We knew it could happen any time, but we weren’t ready. When we received the news that our dear friend Scott Becker had died, it hit like a freight train. Even though this was his third brave fight against cancer, we had hoped he’d be around for at least many more months and even years.
A door has closed and it will not open again. Through that door had come laughter and appreciation and understanding and kindness and support and beauty and empathy and joy and strength and encouragement and new ways of seeing. The door stood open all those years. So many gifts of love and friendship passed through it. How can it be shut?
He was just here. We can still hear that infectious laugh bouncing around inside our heads. If we could kick down the door, surely he’d be there grinning from ear to ear, ready to explain Karl Barth or engage us with his Boxing Nun puppet. Didn’t matter if we were six years old or if we had a wall covered with academic credentials; Scott was at ease with us either way.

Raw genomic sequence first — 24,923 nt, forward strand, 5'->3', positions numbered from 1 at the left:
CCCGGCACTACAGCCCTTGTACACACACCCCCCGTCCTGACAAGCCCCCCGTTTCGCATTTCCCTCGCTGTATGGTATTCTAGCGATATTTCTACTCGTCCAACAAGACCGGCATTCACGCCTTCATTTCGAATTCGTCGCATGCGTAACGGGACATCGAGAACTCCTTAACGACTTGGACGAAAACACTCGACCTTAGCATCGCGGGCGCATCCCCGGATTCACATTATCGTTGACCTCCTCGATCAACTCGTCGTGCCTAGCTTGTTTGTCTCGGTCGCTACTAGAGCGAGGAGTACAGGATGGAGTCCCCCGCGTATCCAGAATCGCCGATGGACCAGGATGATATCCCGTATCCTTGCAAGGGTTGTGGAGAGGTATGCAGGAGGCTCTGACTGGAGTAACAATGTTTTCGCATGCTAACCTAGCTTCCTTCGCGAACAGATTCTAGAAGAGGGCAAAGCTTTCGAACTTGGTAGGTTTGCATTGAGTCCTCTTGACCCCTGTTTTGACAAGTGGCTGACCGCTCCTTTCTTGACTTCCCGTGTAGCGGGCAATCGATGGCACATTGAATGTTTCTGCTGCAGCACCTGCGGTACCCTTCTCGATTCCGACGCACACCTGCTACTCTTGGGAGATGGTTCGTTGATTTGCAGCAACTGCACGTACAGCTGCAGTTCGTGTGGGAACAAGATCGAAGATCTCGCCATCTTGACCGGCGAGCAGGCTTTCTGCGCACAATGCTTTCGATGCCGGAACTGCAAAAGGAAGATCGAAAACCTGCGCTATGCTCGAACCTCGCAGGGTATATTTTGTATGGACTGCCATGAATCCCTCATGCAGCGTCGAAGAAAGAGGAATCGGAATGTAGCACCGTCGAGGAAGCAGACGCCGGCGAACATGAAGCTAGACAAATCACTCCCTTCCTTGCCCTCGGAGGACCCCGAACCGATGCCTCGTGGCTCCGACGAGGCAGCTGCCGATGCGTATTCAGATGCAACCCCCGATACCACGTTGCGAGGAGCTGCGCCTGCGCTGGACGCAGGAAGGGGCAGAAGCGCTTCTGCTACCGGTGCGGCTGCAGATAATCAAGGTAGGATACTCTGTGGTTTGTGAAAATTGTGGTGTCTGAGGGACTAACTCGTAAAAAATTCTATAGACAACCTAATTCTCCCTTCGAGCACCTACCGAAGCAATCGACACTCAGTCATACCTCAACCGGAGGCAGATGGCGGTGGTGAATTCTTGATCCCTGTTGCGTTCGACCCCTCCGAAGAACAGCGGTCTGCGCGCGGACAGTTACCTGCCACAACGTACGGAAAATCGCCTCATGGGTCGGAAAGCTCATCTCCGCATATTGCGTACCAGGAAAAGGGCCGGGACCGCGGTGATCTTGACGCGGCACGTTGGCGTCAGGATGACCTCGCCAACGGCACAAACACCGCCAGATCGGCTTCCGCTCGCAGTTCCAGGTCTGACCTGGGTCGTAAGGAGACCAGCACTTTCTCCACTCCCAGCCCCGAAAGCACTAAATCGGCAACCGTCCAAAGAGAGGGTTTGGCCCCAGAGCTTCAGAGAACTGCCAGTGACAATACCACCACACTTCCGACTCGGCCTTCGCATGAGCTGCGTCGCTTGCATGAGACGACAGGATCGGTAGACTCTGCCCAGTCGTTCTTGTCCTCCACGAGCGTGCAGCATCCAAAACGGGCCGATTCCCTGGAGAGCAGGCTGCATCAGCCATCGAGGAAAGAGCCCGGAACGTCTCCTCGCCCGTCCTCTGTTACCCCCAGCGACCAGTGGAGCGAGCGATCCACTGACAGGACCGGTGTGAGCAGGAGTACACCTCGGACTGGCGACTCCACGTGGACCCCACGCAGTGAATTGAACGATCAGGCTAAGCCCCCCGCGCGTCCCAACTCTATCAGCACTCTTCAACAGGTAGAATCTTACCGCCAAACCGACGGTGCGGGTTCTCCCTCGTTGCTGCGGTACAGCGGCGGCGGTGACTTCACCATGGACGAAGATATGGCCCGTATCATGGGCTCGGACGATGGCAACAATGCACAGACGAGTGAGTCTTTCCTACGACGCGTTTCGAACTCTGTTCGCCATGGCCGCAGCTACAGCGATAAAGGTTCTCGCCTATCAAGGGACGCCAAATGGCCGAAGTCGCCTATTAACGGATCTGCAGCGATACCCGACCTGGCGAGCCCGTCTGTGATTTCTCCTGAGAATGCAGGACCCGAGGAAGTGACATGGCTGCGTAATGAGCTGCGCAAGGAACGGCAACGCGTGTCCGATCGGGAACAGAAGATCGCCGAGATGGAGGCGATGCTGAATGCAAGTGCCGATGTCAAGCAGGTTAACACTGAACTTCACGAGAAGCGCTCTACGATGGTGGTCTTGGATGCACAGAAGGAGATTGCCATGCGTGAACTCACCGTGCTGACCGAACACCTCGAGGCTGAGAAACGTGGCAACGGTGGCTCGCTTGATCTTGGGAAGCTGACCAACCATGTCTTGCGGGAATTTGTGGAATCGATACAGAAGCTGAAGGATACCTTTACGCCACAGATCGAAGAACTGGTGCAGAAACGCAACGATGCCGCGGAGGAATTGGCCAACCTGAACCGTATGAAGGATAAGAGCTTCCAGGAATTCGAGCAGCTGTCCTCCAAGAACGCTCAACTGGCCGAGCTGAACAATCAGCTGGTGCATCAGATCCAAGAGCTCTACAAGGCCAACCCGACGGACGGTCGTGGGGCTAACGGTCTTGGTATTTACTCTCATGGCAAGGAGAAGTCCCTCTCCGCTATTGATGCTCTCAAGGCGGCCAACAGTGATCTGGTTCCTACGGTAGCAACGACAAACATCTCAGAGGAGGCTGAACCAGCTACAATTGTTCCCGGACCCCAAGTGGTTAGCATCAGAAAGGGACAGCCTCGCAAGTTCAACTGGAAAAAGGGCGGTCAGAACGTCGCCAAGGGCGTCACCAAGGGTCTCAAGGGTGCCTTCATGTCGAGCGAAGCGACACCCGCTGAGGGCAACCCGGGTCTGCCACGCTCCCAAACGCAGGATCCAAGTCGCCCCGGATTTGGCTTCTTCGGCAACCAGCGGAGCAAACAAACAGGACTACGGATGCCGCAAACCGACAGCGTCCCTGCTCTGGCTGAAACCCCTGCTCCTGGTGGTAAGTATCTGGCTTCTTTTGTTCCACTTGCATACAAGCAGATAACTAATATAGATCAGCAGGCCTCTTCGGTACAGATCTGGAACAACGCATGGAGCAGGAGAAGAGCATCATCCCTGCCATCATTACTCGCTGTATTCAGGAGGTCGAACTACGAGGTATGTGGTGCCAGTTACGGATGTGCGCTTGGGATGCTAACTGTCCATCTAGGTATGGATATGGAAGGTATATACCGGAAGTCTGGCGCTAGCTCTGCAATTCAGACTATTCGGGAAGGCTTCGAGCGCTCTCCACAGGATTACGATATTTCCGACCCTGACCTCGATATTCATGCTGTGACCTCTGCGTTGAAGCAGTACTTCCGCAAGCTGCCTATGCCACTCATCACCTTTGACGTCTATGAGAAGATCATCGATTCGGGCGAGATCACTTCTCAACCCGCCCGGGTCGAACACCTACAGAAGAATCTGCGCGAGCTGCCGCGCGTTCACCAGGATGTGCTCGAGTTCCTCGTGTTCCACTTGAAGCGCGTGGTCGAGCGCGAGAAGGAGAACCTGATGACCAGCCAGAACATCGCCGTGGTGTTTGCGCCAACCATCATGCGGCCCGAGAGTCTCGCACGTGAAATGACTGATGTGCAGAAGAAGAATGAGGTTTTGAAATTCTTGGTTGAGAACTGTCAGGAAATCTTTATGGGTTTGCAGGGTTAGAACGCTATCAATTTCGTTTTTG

We’re only starting to realize how many little things are now locked behind that door:
- Secrets to flawless execution of a multi-course sit-down dinner for 40 in their home. As chef, host, and banquet manager, Scott scheduled every detail in five-minute intervals: Turn on oven. Take salads out of refrigerator. Light candles. Welcome guests. No wonder the dinner came off without a hitch.
- Ideas to liven up a church’s annual report. Sum up the year’s Christian Education activities in cartoon form as “The Adventures of CE Guy.”
- Adding unintentional twists to make activities even more memorable. Scott performed a foot washing ceremony for a group he was helping to train. The last of the ten trainees yelled “Ouch!” when Scott poured water over her feet. Scott made a note to self for next time: when mixing hot water with cold for this ritual, hot water does not need to be boiled.
♦ ♦ ♦ ♦ ♦
Thank you, our dear Scott, for sharing your life with us. What a great gift. We believe that you are well and free and laughing on the other side of the door, and we’re happy for you. We just have to get used to life without you on this side, and we don’t know how to do that right now.